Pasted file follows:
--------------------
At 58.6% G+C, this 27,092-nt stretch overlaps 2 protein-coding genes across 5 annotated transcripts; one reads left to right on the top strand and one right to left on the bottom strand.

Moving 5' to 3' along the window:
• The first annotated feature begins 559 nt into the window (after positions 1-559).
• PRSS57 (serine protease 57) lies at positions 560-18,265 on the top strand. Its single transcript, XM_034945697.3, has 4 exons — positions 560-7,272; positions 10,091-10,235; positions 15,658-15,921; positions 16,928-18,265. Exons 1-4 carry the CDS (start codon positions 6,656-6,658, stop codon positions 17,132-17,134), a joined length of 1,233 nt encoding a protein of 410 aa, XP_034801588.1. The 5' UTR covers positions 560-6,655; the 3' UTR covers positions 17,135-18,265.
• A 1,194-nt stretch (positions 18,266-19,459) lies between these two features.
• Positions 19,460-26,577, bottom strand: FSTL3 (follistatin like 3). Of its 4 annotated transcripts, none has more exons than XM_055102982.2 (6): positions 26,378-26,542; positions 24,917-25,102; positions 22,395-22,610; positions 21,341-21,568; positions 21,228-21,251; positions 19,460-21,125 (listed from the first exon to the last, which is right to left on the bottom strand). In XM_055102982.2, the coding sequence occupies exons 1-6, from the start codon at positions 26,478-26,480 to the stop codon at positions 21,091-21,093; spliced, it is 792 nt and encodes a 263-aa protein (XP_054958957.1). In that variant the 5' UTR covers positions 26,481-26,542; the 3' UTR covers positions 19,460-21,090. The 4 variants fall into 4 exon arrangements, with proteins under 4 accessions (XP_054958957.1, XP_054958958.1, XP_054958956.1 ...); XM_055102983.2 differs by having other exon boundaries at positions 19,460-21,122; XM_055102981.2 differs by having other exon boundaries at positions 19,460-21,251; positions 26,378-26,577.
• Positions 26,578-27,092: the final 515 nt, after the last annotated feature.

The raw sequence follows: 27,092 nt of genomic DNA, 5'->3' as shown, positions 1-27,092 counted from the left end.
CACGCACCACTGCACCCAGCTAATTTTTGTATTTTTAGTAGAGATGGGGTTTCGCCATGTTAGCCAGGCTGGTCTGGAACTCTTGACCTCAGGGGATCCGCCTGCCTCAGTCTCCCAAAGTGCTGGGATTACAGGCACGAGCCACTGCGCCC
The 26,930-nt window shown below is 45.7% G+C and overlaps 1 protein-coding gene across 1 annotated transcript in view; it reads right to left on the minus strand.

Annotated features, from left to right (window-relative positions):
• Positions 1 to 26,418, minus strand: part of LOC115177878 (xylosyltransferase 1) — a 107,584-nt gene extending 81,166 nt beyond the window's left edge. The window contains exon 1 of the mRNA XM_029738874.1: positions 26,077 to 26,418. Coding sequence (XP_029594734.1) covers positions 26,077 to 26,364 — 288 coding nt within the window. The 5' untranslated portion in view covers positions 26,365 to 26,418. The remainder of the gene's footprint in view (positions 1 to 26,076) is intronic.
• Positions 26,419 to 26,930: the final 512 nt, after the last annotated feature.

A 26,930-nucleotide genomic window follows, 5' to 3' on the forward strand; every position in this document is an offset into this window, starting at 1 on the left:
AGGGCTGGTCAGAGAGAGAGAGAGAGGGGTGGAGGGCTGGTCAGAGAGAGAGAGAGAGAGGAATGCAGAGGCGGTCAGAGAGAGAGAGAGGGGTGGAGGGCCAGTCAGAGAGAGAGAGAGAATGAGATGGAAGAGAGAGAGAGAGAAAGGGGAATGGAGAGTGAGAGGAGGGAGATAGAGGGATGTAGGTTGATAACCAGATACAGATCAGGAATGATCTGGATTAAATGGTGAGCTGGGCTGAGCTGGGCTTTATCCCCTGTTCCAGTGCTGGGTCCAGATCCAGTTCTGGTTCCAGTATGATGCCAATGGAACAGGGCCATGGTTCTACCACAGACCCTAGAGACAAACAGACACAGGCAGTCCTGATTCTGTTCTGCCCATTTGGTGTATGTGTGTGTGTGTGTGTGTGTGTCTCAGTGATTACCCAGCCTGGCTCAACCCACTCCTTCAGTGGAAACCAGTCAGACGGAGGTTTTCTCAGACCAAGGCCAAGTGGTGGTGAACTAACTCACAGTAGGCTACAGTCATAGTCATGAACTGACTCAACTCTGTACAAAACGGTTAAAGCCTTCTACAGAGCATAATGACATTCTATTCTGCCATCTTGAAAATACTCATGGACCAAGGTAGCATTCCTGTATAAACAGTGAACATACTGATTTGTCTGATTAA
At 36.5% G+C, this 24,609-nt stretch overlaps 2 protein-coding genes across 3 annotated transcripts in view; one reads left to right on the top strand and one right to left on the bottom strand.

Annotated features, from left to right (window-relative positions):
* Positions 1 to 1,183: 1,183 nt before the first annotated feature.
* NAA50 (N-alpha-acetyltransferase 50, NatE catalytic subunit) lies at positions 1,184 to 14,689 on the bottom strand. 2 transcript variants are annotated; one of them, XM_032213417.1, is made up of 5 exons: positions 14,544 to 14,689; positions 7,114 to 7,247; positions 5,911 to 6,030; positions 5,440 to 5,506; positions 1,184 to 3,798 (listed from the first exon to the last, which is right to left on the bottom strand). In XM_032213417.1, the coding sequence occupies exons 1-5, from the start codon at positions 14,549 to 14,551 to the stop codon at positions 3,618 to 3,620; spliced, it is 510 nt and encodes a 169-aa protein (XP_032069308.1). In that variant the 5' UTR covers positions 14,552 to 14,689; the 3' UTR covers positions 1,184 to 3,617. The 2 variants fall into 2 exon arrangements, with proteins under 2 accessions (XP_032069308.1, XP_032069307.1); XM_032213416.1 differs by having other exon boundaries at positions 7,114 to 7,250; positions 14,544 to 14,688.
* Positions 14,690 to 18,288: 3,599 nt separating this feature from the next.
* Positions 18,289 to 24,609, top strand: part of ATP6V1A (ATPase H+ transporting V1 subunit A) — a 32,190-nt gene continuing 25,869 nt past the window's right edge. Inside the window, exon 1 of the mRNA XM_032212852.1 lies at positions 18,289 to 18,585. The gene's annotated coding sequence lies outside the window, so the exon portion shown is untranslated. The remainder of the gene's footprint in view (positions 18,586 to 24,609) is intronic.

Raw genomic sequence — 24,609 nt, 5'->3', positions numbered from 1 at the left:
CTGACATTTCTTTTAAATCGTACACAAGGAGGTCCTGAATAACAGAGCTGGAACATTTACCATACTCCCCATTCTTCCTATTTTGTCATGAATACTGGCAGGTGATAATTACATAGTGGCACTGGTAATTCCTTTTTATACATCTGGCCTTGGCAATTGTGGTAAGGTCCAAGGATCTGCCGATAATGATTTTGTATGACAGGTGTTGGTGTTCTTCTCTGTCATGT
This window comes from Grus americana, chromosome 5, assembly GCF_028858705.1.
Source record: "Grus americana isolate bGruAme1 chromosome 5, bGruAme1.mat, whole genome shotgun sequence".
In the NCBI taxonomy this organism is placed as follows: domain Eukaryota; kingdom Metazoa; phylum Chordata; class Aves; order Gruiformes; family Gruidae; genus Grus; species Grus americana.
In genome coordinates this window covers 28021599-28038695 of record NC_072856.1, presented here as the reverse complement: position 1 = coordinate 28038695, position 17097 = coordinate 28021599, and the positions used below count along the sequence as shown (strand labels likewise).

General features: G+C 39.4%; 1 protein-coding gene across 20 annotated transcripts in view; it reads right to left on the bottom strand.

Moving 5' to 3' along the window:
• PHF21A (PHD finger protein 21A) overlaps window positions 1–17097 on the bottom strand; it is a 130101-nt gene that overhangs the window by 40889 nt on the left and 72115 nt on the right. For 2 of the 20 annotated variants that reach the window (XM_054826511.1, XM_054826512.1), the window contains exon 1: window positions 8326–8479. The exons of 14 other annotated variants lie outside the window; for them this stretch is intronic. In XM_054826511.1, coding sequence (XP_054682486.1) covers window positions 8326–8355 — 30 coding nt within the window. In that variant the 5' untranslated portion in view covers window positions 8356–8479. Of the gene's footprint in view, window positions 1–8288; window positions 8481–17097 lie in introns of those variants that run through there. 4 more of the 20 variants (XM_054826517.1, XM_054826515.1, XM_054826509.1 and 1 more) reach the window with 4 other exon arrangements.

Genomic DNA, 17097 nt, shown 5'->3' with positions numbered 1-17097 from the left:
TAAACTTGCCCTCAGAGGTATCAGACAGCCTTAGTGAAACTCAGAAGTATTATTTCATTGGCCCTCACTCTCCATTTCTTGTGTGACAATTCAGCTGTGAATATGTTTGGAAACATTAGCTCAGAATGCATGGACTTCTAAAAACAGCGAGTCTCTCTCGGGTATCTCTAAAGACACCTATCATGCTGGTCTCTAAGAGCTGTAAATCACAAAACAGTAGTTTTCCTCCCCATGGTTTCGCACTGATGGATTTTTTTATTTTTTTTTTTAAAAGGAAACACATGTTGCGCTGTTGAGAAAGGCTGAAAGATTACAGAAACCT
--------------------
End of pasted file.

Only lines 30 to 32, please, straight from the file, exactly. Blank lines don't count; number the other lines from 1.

• PHF21A (PHD finger protein 21A) overlaps window positions 1–17097 on the bottom strand; it is a 130101-nt gene that overhangs the window by 40889 nt on the left and 72115 nt on the right. For 2 of the 20 annotated variants that reach the window (XM_054826511.1, XM_054826512.1), the window contains exon 1: window positions 8326–8479. The exons of 14 other annotated variants lie outside the window; for them this stretch is intronic. In XM_054826511.1, coding sequence (XP_054682486.1) covers window positions 8326–8355 — 30 coding nt within the window. In that variant the 5' untranslated portion in view covers window positions 8356–8479. Of the gene's footprint in view, window positions 1–8288; window positions 8481–17097 lie in introns of those variants that run through there. 4 more of the 20 variants (XM_054826517.1, XM_054826515.1, XM_054826509.1 and 1 more) reach the window with 4 other exon arrangements.

Genomic DNA, 17097 nt, shown 5'->3' with positions numbered 1-17097 from the left:
TAAACTTGCCCTCAGAGGTATCAGACAGCCTTAGTGAAACTCAGAAGTATTATTTCATTGGCCCTCACTCTCCATTTCTTGTGTGACAATTCAGCTGTGAATATGTTTGGAAACATTAGCTCAGAATGCATGGACTTCTAAAAACAGCGAGTCTCTCTCGGGTATCTCTAAAGACACCTATCATGCTGGTCTCTAAGAGCTGTAAATCACAAAACAGTAGTTTTCCTCCCCATGGTTTCGCACTGATGGATTTTTTTATTTTTTTTTTTAAAAGGAAACACATGTTGCGCTGTTGAGAAAGGCTGAAAGATTACAGAAACCT